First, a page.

● Sociability: Basically, I had no choice but live solo. The uni I went to did not have a campus or hall accommodation and due to the short period no landlord wanted me. One thing this impacted was the meeting-new-people side of things. I found it really hard to make friends in Paris and living alone definitely played a part in that since it’s the most organic way of bonding quickly and finding people to do fun things with. Sometimes it was really hard coming back home to an empty apartment, especially after being used to sharing in college the year before.
● Lack of structure: I have quite a procrastination-prone personality and I actually work and generally have a healthier lifestyle when I’m surrounded by other people. There were way too many nights when I would stay up way too late sucked into an internet black hole. Had I had a roommate I’m sure I would have had a better sleeping pattern, diet and probably exercised more because ultimately misery likes company.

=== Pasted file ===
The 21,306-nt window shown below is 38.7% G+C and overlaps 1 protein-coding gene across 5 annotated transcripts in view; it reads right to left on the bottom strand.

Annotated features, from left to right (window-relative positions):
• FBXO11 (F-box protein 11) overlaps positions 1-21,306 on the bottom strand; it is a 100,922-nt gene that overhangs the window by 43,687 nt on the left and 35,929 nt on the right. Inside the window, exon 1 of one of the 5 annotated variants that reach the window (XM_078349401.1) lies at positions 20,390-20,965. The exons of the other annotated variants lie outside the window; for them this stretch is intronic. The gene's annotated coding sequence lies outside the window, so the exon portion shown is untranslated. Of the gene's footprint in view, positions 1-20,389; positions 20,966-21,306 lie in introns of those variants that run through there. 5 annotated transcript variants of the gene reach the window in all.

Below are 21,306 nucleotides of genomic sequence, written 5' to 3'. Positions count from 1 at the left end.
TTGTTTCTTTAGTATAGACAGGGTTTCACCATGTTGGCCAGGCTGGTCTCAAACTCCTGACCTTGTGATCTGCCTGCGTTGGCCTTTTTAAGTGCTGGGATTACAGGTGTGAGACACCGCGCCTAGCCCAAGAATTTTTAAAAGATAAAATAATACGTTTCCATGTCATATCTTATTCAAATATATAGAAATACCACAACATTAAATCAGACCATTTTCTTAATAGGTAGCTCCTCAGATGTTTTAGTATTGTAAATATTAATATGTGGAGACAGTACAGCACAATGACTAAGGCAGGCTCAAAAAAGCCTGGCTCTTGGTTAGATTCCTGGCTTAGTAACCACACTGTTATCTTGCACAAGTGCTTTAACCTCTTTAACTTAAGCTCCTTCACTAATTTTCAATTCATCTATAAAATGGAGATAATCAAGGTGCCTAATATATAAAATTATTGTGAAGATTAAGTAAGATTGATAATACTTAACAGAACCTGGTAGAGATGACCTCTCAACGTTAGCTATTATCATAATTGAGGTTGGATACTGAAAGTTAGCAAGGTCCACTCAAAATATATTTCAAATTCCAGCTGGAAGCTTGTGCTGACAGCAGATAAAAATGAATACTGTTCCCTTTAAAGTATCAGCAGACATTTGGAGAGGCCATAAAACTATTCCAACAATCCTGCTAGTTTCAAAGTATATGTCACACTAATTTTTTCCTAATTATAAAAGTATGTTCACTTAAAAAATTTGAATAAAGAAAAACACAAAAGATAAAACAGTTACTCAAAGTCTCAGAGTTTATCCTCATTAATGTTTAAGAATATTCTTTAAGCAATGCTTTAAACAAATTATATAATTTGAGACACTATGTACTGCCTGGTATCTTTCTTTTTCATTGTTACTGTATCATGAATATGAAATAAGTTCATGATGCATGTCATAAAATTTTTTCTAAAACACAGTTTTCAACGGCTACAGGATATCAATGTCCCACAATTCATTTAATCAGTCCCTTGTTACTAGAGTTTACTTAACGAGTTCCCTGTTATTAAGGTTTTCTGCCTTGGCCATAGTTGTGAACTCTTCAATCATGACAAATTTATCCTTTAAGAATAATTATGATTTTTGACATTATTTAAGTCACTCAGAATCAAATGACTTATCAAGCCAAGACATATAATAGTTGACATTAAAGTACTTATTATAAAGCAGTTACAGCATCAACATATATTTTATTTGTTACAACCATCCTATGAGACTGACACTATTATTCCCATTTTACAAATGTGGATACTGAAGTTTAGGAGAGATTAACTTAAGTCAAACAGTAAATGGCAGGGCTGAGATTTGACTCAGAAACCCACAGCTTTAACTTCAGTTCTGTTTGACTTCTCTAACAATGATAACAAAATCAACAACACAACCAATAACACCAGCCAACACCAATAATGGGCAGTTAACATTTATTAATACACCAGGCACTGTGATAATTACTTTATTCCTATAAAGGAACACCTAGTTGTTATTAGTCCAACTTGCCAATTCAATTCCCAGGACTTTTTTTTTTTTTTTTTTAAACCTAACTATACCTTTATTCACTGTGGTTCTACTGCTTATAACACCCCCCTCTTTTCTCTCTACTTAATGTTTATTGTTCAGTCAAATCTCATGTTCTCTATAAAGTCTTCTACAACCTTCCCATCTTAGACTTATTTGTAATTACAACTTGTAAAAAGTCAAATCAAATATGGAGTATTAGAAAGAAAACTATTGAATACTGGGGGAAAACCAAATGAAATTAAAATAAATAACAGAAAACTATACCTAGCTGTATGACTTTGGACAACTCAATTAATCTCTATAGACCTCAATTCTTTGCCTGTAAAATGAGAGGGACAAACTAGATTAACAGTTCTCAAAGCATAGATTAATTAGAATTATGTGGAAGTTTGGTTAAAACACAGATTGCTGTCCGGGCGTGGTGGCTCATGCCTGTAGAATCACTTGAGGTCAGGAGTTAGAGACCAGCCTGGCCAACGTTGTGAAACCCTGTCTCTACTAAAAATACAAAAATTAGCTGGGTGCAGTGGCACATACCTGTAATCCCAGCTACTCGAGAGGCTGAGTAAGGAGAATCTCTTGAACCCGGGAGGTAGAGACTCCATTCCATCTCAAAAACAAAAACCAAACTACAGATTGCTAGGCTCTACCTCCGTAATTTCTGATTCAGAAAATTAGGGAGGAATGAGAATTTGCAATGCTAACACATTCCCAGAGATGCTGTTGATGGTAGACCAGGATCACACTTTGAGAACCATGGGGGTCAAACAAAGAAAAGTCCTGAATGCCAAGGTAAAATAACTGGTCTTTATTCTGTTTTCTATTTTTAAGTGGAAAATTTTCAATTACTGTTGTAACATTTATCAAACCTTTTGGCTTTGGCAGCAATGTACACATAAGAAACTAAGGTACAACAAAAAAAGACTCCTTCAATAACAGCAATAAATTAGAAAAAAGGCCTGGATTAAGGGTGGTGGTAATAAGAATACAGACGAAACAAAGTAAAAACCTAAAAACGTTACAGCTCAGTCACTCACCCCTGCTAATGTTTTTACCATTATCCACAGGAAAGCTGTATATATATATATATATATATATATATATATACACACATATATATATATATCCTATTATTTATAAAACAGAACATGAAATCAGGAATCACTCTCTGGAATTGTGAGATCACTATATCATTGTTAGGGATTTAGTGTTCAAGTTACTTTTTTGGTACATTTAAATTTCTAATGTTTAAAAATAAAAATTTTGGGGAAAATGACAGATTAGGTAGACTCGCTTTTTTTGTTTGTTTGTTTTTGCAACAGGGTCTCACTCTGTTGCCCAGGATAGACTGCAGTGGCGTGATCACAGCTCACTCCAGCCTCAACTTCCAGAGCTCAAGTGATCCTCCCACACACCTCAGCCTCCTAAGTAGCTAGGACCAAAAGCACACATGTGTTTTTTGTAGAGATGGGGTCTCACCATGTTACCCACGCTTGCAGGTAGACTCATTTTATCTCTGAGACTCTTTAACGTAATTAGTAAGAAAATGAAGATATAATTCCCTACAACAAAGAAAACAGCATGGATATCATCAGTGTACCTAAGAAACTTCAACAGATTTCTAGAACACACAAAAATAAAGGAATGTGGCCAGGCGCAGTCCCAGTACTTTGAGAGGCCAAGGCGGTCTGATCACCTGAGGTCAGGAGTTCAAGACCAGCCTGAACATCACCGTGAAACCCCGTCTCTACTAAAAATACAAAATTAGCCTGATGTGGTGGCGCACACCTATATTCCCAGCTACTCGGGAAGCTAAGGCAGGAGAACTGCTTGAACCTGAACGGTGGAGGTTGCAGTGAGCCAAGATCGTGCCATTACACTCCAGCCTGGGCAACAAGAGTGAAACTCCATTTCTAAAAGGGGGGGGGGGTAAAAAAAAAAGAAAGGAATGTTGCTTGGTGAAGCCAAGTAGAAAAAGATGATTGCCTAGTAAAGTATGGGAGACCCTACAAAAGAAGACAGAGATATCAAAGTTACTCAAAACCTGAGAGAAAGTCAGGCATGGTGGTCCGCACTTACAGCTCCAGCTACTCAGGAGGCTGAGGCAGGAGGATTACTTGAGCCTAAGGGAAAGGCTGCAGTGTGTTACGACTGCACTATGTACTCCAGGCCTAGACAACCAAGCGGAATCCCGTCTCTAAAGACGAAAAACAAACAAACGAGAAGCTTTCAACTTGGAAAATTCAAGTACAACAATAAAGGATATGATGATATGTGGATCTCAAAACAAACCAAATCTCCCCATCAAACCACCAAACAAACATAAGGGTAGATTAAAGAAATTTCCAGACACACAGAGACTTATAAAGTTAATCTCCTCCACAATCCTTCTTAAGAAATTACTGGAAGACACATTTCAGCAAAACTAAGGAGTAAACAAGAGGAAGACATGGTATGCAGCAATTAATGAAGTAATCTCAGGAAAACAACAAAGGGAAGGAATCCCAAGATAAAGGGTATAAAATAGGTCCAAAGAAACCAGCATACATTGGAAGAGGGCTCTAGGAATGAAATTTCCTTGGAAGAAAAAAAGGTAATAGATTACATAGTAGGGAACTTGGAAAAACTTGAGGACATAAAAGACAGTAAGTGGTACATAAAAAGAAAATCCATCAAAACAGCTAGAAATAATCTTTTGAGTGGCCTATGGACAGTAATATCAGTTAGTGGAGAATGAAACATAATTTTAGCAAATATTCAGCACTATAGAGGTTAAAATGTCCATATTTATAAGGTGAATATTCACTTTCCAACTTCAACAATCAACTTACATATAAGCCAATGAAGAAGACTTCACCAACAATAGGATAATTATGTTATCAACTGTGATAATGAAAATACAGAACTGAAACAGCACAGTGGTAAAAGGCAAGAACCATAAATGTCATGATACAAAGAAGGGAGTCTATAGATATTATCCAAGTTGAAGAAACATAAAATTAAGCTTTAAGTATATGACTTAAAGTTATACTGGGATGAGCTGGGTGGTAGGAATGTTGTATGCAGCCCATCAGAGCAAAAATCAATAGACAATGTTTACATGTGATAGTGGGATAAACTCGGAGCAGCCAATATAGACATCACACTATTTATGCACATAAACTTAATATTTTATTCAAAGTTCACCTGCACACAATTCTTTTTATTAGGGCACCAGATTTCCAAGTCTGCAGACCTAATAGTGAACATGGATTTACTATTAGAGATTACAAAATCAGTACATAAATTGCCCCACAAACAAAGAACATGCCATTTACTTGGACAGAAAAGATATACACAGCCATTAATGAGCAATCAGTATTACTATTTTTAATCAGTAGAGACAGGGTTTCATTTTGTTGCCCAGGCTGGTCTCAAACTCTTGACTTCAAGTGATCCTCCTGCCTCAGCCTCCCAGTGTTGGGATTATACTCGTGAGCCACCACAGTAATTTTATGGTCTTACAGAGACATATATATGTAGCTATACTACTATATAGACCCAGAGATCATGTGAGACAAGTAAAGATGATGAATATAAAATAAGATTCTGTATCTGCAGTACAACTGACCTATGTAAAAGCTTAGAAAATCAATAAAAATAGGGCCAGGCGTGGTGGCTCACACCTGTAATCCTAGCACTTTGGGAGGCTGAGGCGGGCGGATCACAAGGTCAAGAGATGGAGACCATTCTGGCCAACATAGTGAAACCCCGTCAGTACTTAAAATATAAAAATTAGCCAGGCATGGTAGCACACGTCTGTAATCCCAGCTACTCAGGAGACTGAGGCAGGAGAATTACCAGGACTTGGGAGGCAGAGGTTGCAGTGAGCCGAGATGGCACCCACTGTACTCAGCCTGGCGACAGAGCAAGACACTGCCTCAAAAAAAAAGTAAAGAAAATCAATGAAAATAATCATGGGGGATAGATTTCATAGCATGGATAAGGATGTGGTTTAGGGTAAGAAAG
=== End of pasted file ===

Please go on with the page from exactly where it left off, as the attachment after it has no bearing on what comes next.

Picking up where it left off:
● Support: After a hard day when you just can’t seem to speak the language, the bureaucracy of the country you’ve just moved to is giving you migraines and you’ve been catcalled by a sleazy man for the 10th time, you just want to get home put on the kettle (or pour some wine, because France) and vent to a friend. I think it’s been proven that complaining is the best way to break the ice and make new friends, which means that I’ve passed some stellar opportunities to bond with hypothetical roommates. Especially if you share with other international students I can imagine you can quickly create a support group for when you need someone to listen to you or advise with all things year abroad.
● Expensive: Last but not least, let’s get to the practical side. Living by yourself, especially in big European capitals, will cost you a lot more than if you’re splitting the cost with some mates. I paid a small fortune for the (necessary) luxury of having a place all to myself, which was just not very practical, especially given the fact that I had not qualified for the Erasmus grant. I think it’s a point worth taking into consideration and researched as in advance as possible when you might be able to find decent places within your budget.
● Good way to meet people: living in communal accommodation is undoubtedly a good way to get to know people.